Dominance of a chilling dimension

The tournament felt dull and long and the matches bereft of any spice, but if there was an inevitability about Australia winning the World Cup, the blame lies with the rest of the sides for being so far behind, writes Shreedutta Chidananda.

In a tournament that came to be remembered for its hapless, disorganised denouement, Australia produced a relentlessly organised performance to crush all competition. Australia’s third straight World Cup triumph was arguably the most dominant showing by any team in the history of the competition.

The margins of victory bear out this brutal superiority: 53 runs (SL, final), 7 wickets (SA, semifinal), 215 runs (NZ), 7 wickets (SL), 9 wickets (Irl), 7 wickets (Eng), 10 wickets (Bang), 103 runs (WI), 83 runs (SA), 229 runs (Ned), 203 runs (Sco). No team managed to bowl out Australia, which stretched its unbeaten run to 29 straight World Cup matches.

“We’ve dominated this tournament like no team has dominated a tournament before,” Ricky Ponting said later. “We’ve never really been tested. In 2003, there were a few situations where it looked like we were going to lose. In 1999, it was the exact opposite. After two or three games, we had to win every game from there on in.”

Ponting was one of several excellent cricketers at the vanguard of Australia’s rampant charge to victory, but Glenn McGrath has to emerge with the greatest credit. In his final series of international matches, ‘Pigeon’ troubled batsmen no end, his 26 wickets the most a bowler has taken in a single World Cup. He had good support from Shaun Tait (23), Brad Hogg (21), and Nathan Bracken (16) — four of the six highest wicket-takers were Australian.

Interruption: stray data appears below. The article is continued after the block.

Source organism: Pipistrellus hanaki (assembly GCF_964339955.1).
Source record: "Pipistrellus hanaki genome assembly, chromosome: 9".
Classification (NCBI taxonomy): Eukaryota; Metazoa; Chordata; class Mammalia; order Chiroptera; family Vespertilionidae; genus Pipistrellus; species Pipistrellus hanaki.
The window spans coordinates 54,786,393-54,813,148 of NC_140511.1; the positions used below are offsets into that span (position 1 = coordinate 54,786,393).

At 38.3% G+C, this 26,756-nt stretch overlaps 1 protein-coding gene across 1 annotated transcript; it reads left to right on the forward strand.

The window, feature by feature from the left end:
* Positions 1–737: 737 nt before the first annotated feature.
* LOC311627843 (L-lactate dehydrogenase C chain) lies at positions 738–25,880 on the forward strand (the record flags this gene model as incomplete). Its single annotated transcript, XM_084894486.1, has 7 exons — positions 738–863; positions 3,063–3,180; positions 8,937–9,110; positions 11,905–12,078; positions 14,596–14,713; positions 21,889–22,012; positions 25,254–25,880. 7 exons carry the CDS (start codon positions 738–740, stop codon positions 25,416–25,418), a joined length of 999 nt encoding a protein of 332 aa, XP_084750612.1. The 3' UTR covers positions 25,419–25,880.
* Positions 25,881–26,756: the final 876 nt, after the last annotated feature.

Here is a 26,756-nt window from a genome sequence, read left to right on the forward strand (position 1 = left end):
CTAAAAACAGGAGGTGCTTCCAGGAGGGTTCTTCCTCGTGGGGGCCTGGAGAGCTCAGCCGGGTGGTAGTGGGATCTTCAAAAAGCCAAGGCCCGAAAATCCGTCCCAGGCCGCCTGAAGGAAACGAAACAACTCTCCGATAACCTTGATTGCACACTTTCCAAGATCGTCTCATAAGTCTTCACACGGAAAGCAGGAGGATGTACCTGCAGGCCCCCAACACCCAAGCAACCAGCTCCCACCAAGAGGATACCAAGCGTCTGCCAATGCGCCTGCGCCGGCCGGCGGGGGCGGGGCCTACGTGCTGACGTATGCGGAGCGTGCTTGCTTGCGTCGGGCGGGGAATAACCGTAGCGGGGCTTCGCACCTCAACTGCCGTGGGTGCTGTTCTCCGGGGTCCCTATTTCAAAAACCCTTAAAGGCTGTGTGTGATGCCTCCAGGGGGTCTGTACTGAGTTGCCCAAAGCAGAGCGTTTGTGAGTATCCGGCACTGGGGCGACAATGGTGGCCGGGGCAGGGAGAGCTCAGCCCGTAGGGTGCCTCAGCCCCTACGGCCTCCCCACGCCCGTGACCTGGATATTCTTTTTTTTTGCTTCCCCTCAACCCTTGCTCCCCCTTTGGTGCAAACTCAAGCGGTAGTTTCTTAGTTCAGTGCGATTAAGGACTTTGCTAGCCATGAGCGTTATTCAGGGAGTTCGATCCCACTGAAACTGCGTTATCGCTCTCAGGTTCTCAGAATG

Matthew Hayden bulldozed bowlers on his way to 659 runs, three hundreds among them, while Ponting was not too far behind with an aggregate of 539. For impact, though, it is hard to overlook Adam Gilchrist’s blazing century in the final, which knocked the stuffing out of Sri Lanka.

For Gilchrist and many in the Australian side, this was going to be the last appearance at a World Cup. There had been a spate of Test retirements a year earlier, so it clearly felt like the end of an era. Also on his way out was Australia’s coach John Buchanan, who had overseen a period of unmatched glory in the team’s history.

“He’s always been overlooked,” Ponting said later, of him. “It’s not easy to come into a team that’s been winning and make it even better. But myself, Gilly, Glenn, Matty — all those players elevated their game after he came in.”

The final was a disappointment for its pathetic mismanagement by ICC officials. With the rules misunderstood by the umpires, the match was completed in pitch darkness. “I’d be disappointed if the focus is on 15 or 20 minutes at the end rather than the way we’ve played throughout the tournament,” McGrath said. “It’s been a natural progression, to not only win every game but to win every game convincingly.”

The tournament felt dull and long and the matches bereft of any spice, but if there was an inevitability about Australia winning the World Cup, the blame lies with the rest of the sides for being so far behind.